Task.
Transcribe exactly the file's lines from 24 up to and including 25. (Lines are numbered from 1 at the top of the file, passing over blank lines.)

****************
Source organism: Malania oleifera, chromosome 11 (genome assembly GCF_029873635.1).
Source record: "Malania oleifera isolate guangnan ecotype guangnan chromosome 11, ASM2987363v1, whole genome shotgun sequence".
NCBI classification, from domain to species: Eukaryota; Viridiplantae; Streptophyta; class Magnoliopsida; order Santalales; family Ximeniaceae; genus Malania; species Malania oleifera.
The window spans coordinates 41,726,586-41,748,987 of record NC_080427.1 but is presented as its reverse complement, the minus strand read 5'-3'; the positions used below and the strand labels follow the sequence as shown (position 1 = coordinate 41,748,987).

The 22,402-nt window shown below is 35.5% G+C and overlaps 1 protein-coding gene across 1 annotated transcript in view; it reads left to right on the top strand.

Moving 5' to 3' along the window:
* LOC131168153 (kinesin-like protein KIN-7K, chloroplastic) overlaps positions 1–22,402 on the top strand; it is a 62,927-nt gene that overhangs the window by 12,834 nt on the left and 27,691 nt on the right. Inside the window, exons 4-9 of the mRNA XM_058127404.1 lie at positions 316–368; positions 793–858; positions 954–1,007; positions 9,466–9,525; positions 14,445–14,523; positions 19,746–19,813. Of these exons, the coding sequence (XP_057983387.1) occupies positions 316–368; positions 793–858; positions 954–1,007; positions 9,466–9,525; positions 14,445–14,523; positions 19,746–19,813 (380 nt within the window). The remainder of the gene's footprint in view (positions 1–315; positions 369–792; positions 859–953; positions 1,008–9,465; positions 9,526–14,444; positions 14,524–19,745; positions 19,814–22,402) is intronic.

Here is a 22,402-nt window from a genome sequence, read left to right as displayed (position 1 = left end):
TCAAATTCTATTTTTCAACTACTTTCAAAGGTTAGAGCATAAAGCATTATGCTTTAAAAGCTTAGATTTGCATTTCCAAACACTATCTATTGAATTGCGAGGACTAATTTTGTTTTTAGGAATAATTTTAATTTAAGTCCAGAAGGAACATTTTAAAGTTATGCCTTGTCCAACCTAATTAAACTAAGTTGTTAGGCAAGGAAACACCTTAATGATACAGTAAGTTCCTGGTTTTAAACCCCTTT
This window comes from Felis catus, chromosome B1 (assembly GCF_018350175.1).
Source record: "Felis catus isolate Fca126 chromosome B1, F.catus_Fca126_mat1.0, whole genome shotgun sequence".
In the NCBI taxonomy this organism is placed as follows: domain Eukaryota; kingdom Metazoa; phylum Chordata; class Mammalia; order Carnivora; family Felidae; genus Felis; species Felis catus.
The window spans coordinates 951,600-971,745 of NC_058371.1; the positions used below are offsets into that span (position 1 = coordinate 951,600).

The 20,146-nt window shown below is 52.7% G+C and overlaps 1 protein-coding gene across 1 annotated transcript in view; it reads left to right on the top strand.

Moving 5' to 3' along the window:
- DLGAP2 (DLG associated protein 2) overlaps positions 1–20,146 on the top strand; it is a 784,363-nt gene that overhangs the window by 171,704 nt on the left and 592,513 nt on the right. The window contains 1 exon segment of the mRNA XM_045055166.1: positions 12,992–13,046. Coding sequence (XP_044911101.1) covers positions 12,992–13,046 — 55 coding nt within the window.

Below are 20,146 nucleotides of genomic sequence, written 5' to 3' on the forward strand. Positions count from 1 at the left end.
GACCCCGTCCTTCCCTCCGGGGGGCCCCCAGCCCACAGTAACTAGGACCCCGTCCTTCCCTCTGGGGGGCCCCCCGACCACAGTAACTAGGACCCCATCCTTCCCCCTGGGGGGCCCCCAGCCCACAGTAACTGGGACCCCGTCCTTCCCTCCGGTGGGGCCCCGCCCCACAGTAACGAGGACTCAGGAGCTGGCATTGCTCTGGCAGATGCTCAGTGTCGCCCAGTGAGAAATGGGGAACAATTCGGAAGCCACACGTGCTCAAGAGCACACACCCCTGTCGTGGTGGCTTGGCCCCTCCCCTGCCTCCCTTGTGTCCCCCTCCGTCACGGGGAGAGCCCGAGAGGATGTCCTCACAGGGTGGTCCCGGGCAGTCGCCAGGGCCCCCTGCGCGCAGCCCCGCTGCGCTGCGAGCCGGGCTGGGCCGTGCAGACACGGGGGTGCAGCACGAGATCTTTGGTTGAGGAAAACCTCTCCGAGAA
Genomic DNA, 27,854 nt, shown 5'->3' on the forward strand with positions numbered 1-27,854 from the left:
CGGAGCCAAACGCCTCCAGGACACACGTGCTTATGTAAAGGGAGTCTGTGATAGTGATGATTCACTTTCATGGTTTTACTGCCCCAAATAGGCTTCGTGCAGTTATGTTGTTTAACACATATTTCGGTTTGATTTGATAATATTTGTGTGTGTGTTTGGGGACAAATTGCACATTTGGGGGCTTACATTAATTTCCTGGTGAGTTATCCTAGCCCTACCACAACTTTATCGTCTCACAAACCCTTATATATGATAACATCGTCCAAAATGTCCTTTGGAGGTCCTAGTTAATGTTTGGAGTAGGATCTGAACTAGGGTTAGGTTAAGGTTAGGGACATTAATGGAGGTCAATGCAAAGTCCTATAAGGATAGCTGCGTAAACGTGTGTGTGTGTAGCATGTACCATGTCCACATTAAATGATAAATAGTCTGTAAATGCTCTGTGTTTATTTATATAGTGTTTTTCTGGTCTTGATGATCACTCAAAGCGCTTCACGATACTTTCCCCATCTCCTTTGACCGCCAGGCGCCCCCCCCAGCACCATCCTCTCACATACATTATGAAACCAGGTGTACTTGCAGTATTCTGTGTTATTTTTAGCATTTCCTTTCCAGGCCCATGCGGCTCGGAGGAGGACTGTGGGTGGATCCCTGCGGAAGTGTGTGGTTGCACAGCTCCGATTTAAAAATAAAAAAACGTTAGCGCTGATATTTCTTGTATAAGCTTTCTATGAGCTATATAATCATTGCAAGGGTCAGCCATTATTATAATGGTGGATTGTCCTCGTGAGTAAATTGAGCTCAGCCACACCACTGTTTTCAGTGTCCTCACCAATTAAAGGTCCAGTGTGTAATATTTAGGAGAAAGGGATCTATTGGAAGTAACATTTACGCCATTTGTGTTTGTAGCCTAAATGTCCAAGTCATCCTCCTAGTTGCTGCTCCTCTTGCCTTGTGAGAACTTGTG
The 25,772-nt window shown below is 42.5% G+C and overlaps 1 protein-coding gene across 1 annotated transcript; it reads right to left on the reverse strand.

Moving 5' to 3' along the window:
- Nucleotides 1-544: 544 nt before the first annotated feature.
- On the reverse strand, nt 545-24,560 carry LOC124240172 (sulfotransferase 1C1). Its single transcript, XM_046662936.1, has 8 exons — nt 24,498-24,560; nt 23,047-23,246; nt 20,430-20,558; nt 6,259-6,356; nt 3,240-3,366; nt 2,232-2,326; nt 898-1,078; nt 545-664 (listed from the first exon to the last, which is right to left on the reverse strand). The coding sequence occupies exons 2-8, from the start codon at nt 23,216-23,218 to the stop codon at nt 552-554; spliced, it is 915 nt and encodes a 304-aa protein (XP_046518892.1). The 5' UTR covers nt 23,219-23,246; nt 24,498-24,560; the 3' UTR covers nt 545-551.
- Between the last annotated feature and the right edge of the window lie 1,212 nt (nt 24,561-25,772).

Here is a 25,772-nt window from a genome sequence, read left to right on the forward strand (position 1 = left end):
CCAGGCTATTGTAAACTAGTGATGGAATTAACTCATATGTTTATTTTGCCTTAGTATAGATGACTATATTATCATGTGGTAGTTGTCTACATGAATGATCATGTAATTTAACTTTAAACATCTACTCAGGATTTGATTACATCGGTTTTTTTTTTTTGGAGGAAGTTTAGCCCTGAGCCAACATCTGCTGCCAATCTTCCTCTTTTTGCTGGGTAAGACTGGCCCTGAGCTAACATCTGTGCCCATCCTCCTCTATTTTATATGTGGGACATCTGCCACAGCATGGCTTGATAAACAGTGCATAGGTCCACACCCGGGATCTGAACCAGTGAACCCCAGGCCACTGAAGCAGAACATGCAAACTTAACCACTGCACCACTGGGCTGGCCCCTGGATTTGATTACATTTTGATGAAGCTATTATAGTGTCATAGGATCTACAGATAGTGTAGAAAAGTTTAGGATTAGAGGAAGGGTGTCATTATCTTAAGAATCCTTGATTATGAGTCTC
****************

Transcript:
- On the reverse strand, nt 545-24,560 carry LOC124240172 (sulfotransferase 1C1). Its single transcript, XM_046662936.1, has 8 exons — nt 24,498-24,560; nt 23,047-23,246; nt 20,430-20,558; nt 6,259-6,356; nt 3,240-3,366; nt 2,232-2,326; nt 898-1,078; nt 545-664 (listed from the first exon to the last, which is right to left on the reverse strand). The coding sequence occupies exons 2-8, from the start codon at nt 23,216-23,218 to the stop codon at nt 552-554; spliced, it is 915 nt and encodes a 304-aa protein (XP_046518892.1). The 5' UTR covers nt 23,219-23,246; nt 24,498-24,560; the 3' UTR covers nt 545-551.
- Between the last annotated feature and the right edge of the window lie 1,212 nt (nt 24,561-25,772).